Sitka voters approved spending up to $8 million in public funds to build a new marine haulout and boat yard — by a staggering margin: 80 percent to 20 percent. “Now,” said Linda Behnken with the grassroots Sitka Community Boatyard, “it’s a matter of designing the best boatyard we can for our fleet and our community.” (GPIP image)

The biggest winners in Tuesday’s election in Sitka weren’t candidates, but ballot propositions: For a new tax on marijuana to support school activities, and – by an overwhelming margin –  for withdrawing $8 million from the city’s permanent fund to build a marine haulout and boatyard.

The effort to fund and build a new marine haulout in Sitka has been underway for three years, but no plan has gained any traction – until now.

“And it finally just became clear that the only way to get this done is for the city to have skin in the game,” said Linda Behnken, director of the Alaska Longline Fishermen’s Association and a member of the Sitka Community Boatyard, a grassroots organization that submitted a proposal for construction of the project, and raised significant cash to build it,  but was waylaid by the pandemic and the subsequent cost increases. The organization’s interest helped convince a group within City Hall to develop Prop 2, which asked voters to take up to $8 million from the recent sale of the Sitka Community Hospital building, and apply it toward the construction of a public marine haulout and boatyard, to replace a private facility that closed earlier this year.

Assembly member Thor Christianson was among those who helped craft the proposition. He says that just about everyone in Sitka realizes that the town needs a haulout. The solution proved to be finding a way to pay for one without imposing a new burden on the electorate. The plan worked.

“By using the money from the hospital sale we do not have to add any more taxes or fees to the average Sitkan,” said Christianson, in an email to KCAW. “I think that is why it did so well.  It was a chance to take advantage of an unusual situation to get it (the haulout and boat yard) built with a minimum of pain.  Also a lot of good people put a lot of work into making sure the word got out and that people knew what was at stake.”

Christianson is proud of the work that he and others put into the proposition, but he’s realistic, adding that “We have a lot of work to go, but now we have a start.”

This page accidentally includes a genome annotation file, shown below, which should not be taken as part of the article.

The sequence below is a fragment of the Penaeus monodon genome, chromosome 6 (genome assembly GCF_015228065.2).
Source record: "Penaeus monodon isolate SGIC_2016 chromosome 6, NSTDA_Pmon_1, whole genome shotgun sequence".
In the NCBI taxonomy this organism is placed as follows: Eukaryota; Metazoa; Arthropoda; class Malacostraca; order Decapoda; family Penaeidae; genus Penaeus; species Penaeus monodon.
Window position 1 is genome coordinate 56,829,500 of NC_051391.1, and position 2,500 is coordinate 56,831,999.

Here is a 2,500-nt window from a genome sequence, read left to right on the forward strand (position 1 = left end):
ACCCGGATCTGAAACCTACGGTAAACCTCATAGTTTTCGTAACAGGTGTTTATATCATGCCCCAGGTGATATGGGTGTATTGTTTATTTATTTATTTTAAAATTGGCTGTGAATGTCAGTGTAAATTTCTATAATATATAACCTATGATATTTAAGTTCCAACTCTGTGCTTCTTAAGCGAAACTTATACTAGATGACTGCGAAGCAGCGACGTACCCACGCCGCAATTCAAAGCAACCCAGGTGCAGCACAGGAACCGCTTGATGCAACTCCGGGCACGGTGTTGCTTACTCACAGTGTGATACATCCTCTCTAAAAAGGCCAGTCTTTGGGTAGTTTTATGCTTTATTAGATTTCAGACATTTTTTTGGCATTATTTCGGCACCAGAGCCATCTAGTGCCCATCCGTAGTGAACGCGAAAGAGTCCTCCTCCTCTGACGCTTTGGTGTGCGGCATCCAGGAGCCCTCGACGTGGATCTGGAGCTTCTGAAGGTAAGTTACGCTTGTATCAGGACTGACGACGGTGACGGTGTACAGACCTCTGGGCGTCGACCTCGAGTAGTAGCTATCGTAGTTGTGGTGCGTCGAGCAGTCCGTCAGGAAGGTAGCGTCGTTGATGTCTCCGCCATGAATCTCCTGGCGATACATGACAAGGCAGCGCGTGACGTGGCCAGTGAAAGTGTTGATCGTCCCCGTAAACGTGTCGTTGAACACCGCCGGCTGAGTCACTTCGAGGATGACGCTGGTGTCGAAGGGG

Voters passed the proposition by a staggering margin, with 80-percent in favor: 1,225 yes, to 309 no. Linda Behnken is pleased that the ballot passed “so convincingly.” Because there have been so many attempts to develop a project with private capital, a lot of the preliminary engineering has already been done at Sitka’s Gary Paxton Industrial Park. Now, Behnken says, it’s a matter of “designing the best boatyard we can for our fleet and our community.” She believes the park’s board is poised to move ahead.

“My understanding is they’re going to be moving pretty quickly and working towards getting the environmental permitting that needs to be done and, and getting rolling on that,” Behnken said.

The other ballot question to pass – although by not as large a margin – was Prop 1, which asked voters to replace the regular 6-percent sales tax on marijuana products with an 8-percent tax dedicated to support extracurricular activities in Sitka’s schools.

Voters approved of the measure 57 to 43 percent (862 yes, 659 no).

Outgoing assembly member Kevin Knox is one of the ballot proposition’s sponsors. He sees the vote as a win that’s been in the making since the state legalized cannabis in 2015.

“The marijuana Advisory Committee (in 2015) talked about this quite extensively,” said Knox. “It’s been debated and discussed in the community for quite some time. We’ve had a couple of different assembly discussions about increasing the tax and changing the way we structure tax around marijuana products. And this, I guess, is the culmination of that here.”

The tax is projected to eventually raise up to $300,000. Knox says it will now be up to the school board to determine how to apply it. 

“To enhance activities and to be able to provide additional reach for kids and families that can’t necessarily afford participating in activities at all, or multiple activities,” he said, “and just to bring some equity to everybody that wants to participate.”

860 absentee and early ballots have yet to be counted in this year’s municipal election in Sitka, but it’s unlikely that the results would flip the large approval margins voters gave Props 1 and 2 on election day.